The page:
Post-Traumatic Stress Disorder, or PTSD, occurs in approximately 8.7% of the population over their lifetimes according to the Diagnostic and Statistical Manual of Mental Disorders-5. PTSD can have social, occupational, interpersonal, developmental, physical and economic consequences. It is more prevalent among females due to the increased risk females have to exposure of traumatic events. It is estimated that 68 million women will be victimized in their lifetimes according to research presented in Meichenbaum’s PTSD: Ways to Bolster Resilience.
What is PTSD?
PTSD is a set of symptoms arising from exposure to a traumatic or stressful event. The distress that follows this exposure varies from individual to individual. You can develop PTSD from emotional abuse, physical abuse, sexual abuse, neglect, violence or exposure to violence, assault, war, natural disasters, and accidents among other life threatening or perceived life threatening events. Symptoms usually start in the first few months after the traumatic incident but onset can be longer.
Complex PTSD symptoms are generally recurrent, involuntary and intrusive. PTSD flashbacks can be experienced as temporarily losing touch with your present surroundings when triggered by some reminder of the traumatic event. You may experience distressing dreams that replay the event. Also, intense physiological responses or hyper-vigilance occur when experiencing any sensory trigger related to the event.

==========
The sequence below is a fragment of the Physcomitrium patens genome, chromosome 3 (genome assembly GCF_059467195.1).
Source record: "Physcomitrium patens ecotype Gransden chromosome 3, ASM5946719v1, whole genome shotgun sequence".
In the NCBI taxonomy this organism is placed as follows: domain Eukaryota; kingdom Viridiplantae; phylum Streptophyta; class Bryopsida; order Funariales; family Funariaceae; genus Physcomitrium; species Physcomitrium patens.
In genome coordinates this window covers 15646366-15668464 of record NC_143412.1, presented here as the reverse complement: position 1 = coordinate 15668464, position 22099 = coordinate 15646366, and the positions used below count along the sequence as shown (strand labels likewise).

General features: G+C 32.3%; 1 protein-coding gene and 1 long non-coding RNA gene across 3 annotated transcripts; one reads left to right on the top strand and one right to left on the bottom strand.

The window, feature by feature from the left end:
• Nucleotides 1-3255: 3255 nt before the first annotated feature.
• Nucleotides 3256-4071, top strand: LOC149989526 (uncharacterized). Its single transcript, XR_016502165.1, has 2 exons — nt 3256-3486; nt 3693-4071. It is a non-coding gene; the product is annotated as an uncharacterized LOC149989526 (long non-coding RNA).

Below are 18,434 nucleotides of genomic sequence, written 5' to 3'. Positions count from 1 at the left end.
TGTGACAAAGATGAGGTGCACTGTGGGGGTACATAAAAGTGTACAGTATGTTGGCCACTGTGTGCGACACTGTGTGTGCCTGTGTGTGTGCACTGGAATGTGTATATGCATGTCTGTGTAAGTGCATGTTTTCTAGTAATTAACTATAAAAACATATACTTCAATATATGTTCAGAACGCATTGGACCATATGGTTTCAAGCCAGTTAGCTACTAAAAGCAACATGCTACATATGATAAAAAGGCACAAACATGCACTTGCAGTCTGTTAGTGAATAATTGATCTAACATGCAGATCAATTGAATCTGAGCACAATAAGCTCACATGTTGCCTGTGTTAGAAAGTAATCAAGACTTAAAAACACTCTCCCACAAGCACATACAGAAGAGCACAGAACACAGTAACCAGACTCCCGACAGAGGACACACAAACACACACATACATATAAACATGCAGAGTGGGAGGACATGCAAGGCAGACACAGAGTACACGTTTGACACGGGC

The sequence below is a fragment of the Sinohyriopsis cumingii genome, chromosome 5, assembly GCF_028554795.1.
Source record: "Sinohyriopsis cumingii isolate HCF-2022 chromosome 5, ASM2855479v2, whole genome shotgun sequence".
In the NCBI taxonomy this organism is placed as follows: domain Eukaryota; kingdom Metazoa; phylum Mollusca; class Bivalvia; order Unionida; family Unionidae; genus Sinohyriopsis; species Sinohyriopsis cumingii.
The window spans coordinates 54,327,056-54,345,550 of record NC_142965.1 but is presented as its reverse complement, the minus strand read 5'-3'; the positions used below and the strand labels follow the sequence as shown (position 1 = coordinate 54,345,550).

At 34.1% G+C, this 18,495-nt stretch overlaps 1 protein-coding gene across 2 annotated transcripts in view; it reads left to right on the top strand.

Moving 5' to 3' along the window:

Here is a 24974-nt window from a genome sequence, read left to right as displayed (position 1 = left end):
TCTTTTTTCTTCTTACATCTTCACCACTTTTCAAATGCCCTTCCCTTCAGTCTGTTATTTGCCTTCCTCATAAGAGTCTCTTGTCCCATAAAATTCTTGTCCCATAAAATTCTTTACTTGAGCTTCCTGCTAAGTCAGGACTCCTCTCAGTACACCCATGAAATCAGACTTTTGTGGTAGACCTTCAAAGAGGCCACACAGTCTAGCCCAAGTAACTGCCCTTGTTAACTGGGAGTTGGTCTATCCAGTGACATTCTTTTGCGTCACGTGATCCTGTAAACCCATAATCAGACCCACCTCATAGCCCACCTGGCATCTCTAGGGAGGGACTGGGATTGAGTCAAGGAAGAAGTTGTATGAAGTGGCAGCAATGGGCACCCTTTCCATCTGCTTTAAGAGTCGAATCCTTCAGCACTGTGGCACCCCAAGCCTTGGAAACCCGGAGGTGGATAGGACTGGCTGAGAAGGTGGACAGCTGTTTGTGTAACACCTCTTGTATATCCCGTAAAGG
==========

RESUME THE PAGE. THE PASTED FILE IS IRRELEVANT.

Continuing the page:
Chronic PTSD also includes the persistent avoidance of similar memories, thoughts or reminders associated with the event, as well as a disruption in memory around the trauma. An increase in negative thoughts about yourself or others, or a persistent negative emotional state begins after exposure to trauma. Negative emotional states include anxiety, guilt, anger, shame and grief. For some survivors, changes in reactivity can begin after the event such as angry outbursts, reckless behavior or problems with concentration and sleep. Chronic PTSD or exposure to traumatic events significantly decreases a person’s ability to regulate emotional states and maintain stable interpersonal relationships.
Living with PTSD
Living with PTSD can feel uncertain and out of control at times. Sensory, emotional, physiological and cognitive aspects of your being are affected. Flashbacks can be very brief or last days. The trigger can be known or of unknown origin. Victims of trauma often blame themselves or others for the event and begin to have persistent negative thoughts and feelings. Symptoms can increase unexpectedly when exposed to reminders of trauma.
Trauma therapy with a qualified psychotherapist will help you to understand how trauma is affecting your day to day life, and move you toward PTSD recovery. For more information on trauma counseling and coping with PTSD, join my newsletter to be notified when the next article, Can PTSD Be Cured? is published.